Paul Taylor American Modern Dance at Lincoln Center, March 7 through 26.
If Paul Taylor were a visual artist we wouldn’t be so hard on him. Picasso could paint a fish plate and serve lunch on it, and no one would fault it for not being as memorable as Les Demoiselles d’Avignon. It could even get broken or never make it to the table. A Taylor dance involves a set, costumes, music, performers, and comes burdened with his need to produce at least one or two good new works a year. Since Taylor began choreographing in the 1950s, he has created well over a hundred dances. Some are masterpieces; others are fish plates.
His range is broad. He makes achingly beautiful lyric pieces; dark, weird ones; comedies; satires; and what might pass for revues. He can also startle you by tingeing a sunny dance with shadows or making you question just how comical something actually is. Often, he seems to view his devoted dancers as thoroughbred beauties; at other times, he dredges satanic images out of them. Sometimes he asks the designers who collaborate with him to dress them alike, members of a tribe with strict codes; at other times, he celebrates their individuality by aligning them with characters not necessarily their own. And, as the entity now dubbed Paul Taylor American Modern Dance makes clear in its three–week season at Lincoln Center, his remarkable dancers are up for anything. Tie them in knots, put them in fat suits, reduce them to groveling victims, ask them to play eccentric characters; they can manage any assignment with aplomb, and, after an intermission, be ready to deliver beauty like the very human angels that they are.
Imagine the delight of a program that begins with Taylor’s 1980 le Sacre du Printemps (The Rehearsal). How did he ever come up with the idea of combining Vaslav Nijinsky’s 1913 ballet about a ritual sacrifice with a penny-dreadful detective story with a rehearsal for both of the above and set the result to the four-hand piano reduction of Stravinsky’s score (created for Nijinsky to use for his rehearsals and played wonderfully at Lincoln Center by Margaret Kampmeier and Blair McMillan)?
Like a good detective story, Taylor’s Sacre is plotted to convey carefully orchestrated confusion. When the Rehearsal Mistress (Christina Lynch Markham), wearing Cossack attire and held aloft, doles out paper money to three men and three women in neutral practice clothes, they could be both dancers picking up their salaries and thieves being paid off. When the Chinese mistress (Eran Bugge) of the Crook (Robert Kleinendorst) sits at her dressing table, we can see right through her mirror to the Rehearsal Mistress whose every move she is instinctively duplicating.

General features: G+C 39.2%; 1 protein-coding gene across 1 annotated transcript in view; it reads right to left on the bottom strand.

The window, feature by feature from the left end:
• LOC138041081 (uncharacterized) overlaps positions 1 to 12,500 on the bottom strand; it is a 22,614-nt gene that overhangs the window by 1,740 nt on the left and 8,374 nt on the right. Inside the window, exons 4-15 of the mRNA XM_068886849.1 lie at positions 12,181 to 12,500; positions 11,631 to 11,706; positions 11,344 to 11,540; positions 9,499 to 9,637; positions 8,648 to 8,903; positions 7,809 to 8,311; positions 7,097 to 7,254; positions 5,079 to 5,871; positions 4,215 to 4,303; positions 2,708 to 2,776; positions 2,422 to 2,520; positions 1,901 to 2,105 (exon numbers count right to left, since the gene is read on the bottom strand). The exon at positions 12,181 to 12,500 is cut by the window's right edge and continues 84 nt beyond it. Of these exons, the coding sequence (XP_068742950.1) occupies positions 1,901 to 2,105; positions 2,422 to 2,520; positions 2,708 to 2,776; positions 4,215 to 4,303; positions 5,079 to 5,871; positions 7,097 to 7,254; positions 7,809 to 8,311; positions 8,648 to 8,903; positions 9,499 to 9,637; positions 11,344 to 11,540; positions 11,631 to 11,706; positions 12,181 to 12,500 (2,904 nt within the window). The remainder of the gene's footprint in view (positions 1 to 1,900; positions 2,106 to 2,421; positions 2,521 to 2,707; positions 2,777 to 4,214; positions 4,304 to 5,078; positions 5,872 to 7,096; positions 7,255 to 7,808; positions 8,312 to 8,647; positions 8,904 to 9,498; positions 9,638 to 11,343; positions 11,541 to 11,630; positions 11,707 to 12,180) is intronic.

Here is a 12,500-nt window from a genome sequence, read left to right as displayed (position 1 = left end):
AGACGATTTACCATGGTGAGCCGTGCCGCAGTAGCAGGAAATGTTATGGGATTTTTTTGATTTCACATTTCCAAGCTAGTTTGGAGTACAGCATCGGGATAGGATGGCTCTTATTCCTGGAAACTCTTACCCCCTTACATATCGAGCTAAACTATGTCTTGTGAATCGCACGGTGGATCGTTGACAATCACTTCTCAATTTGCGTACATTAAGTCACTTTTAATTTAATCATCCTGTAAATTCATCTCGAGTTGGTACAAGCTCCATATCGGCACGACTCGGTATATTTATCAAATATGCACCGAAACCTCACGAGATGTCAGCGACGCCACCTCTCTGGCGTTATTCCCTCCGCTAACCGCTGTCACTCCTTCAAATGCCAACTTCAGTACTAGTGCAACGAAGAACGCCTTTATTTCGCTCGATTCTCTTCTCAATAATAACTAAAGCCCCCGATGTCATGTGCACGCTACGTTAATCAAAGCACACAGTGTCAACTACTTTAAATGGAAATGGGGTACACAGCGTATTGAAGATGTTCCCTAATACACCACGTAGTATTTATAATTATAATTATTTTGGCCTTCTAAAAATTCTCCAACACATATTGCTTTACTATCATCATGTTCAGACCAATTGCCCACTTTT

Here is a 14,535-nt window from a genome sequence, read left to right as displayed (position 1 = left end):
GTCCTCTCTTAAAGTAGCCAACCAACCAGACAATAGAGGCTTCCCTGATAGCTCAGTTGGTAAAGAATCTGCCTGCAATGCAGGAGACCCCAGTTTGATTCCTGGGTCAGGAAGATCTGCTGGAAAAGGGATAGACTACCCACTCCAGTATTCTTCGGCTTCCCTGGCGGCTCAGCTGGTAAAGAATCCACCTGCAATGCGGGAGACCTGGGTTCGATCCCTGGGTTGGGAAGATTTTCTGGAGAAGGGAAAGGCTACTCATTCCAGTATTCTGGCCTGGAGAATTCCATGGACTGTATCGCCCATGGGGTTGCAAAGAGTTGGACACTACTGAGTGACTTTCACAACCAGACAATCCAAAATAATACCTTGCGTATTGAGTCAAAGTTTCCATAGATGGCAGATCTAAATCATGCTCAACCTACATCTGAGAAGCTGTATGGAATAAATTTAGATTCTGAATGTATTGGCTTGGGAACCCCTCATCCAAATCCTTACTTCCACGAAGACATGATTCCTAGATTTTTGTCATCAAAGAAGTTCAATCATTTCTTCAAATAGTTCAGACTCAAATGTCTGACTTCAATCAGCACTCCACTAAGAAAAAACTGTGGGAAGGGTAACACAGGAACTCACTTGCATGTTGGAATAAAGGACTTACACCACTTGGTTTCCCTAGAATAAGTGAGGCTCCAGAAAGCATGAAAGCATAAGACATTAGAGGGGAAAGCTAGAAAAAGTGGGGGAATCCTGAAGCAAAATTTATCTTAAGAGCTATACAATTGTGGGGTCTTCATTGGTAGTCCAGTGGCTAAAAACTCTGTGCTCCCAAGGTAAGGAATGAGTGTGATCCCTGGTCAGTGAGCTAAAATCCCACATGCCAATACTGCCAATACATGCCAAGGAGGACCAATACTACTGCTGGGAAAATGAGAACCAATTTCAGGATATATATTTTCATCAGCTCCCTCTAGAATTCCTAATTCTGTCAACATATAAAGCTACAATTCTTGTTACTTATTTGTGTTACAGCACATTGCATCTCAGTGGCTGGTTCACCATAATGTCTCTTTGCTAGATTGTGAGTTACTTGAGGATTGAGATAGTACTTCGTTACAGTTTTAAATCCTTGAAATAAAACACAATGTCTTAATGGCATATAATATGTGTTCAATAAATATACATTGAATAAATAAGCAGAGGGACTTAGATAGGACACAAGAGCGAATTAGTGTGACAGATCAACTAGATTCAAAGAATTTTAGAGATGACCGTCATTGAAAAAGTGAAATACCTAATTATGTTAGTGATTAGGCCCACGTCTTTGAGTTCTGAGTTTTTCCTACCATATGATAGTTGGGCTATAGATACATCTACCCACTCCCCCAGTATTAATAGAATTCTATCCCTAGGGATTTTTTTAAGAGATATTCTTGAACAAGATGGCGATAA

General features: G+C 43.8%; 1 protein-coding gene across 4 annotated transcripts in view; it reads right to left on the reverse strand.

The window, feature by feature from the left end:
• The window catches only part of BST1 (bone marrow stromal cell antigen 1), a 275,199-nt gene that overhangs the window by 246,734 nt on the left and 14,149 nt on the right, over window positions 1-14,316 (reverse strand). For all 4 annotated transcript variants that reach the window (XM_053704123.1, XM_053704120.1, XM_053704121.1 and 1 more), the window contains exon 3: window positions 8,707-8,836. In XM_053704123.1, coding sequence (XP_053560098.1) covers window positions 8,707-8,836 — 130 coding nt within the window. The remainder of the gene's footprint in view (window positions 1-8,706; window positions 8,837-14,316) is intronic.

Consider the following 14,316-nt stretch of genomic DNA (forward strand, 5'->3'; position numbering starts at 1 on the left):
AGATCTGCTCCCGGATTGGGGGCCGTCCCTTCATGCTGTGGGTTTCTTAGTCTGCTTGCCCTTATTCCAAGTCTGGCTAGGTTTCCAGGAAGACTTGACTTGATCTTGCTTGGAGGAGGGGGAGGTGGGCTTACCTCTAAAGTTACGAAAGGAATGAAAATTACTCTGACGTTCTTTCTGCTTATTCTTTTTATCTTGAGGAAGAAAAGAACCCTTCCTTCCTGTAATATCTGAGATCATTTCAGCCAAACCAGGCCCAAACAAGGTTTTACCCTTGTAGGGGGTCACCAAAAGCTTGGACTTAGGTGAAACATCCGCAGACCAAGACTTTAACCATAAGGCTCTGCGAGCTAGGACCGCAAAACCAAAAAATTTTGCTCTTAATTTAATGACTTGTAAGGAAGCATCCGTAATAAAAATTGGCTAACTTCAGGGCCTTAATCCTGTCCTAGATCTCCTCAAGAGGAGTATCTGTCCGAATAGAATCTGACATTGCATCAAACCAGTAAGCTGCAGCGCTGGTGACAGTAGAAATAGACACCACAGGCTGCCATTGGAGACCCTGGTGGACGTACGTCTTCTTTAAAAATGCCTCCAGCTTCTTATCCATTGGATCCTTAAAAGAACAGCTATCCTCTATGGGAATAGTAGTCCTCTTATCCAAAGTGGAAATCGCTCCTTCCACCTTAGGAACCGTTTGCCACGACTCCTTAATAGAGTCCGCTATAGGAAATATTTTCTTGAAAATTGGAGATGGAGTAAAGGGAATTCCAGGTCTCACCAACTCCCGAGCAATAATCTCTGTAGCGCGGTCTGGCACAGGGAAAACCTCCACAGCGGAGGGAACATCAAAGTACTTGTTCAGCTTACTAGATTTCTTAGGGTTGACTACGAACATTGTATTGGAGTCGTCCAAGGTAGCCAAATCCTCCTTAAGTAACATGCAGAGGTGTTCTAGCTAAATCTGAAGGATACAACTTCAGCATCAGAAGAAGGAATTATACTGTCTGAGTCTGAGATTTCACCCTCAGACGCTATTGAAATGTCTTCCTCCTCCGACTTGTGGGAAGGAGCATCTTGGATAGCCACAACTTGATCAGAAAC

Designer John Rawling’s portable jail door suffices to define the cell the Detective lands in, caps turn the Crook’s henchmen into policemen, a dagger is obviously cardboard. In reference to Nijinsky’s 1912 L’Après-Midi d’un Faune, as well as to parts of the 1913 Sacre, the dancers much of the time twist their bodies against their feet to created two-dimensional silhouettes and scud across the space, knees bent, looking like cardboard figures pulled along in a slot. Taylor skillfully plays this image of automata against their more impulsive human urges—for example, in a sequence that has three men throwing three bundled-up women onto their shoulders repeatedly or whirling them over and over into off-the-ground cartwheels.
Everywhere you look, something interesting in the way of choreography shows up. And it doesn’t matter in the least that you’re not always sure of motive. You see that Bugge has kidnapped the baby (an unconvincing brick of red fabric) that the Girl (Laura Halzack) and the Detective (Michael Trusnovec) have been handling fondly, and you can guess that trouble will result. The shenanigans are gorgeous and ingeniously meshed with Stravinsky’s music. The baby gets sacrificed inadvertently when the Crook’s Stooge (Jamie Lee Walker), charged with slaying it, is herself stabbed, and a dying reflex sends her own knife-holding hand up to do the job after all. Halzack is the one who kills herself to the fierce music reserved for the sacrificial dance. A lot of rehearsals end with the dancers collapsed on the floor, and a bit of self-sacrifice marks the life of every one of them.